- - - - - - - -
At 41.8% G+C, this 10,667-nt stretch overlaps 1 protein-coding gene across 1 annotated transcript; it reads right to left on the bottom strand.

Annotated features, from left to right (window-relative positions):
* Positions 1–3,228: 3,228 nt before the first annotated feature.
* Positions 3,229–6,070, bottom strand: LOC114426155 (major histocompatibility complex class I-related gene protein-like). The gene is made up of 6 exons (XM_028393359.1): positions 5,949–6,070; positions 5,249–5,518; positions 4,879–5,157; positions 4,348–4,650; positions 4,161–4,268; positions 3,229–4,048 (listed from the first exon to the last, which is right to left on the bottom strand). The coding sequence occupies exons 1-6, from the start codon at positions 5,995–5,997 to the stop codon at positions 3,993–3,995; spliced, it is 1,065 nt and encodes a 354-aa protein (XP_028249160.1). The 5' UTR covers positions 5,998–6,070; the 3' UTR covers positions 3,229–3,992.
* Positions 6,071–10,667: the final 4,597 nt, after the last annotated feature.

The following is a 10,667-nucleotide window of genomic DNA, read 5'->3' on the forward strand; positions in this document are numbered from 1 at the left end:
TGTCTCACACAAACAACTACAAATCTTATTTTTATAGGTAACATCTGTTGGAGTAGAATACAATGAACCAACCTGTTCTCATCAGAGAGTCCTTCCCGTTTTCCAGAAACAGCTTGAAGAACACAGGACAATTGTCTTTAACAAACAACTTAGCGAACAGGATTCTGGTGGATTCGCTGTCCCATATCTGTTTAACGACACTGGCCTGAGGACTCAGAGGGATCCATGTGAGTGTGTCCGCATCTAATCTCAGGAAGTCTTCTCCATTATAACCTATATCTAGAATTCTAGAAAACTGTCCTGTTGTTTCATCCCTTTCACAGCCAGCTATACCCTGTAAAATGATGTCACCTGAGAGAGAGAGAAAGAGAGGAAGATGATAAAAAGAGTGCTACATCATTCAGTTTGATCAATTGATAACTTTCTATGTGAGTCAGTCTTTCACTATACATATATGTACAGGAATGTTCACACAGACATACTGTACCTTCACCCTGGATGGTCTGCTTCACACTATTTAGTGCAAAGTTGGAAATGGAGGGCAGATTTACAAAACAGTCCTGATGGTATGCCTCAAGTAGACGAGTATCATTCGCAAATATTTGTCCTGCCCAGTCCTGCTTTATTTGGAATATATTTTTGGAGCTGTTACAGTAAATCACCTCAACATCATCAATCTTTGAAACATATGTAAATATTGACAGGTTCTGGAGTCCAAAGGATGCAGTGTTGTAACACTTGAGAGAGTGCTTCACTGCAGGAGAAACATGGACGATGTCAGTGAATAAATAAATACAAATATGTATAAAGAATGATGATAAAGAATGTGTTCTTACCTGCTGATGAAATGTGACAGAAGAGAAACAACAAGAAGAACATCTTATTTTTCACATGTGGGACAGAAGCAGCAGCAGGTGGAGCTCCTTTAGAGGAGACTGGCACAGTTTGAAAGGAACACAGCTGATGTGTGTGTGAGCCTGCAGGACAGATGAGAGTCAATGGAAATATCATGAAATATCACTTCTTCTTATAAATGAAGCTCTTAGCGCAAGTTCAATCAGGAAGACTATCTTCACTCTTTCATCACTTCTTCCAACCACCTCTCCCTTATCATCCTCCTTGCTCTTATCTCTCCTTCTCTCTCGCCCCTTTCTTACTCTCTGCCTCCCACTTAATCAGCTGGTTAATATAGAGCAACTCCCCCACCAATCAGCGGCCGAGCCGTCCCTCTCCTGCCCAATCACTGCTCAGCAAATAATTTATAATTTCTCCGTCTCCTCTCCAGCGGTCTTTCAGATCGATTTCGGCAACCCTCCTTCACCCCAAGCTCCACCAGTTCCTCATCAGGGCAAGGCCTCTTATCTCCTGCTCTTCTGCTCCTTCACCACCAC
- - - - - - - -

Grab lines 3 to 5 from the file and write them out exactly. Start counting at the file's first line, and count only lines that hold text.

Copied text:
* Positions 1–3,228: 3,228 nt before the first annotated feature.
* Positions 3,229–6,070, bottom strand: LOC114426155 (major histocompatibility complex class I-related gene protein-like). The gene is made up of 6 exons (XM_028393359.1): positions 5,949–6,070; positions 5,249–5,518; positions 4,879–5,157; positions 4,348–4,650; positions 4,161–4,268; positions 3,229–4,048 (listed from the first exon to the last, which is right to left on the bottom strand). The coding sequence occupies exons 1-6, from the start codon at positions 5,995–5,997 to the stop codon at positions 3,993–3,995; spliced, it is 1,065 nt and encodes a 354-aa protein (XP_028249160.1). The 5' UTR covers positions 5,998–6,070; the 3' UTR covers positions 3,229–3,992.
* Positions 6,071–10,667: the final 4,597 nt, after the last annotated feature.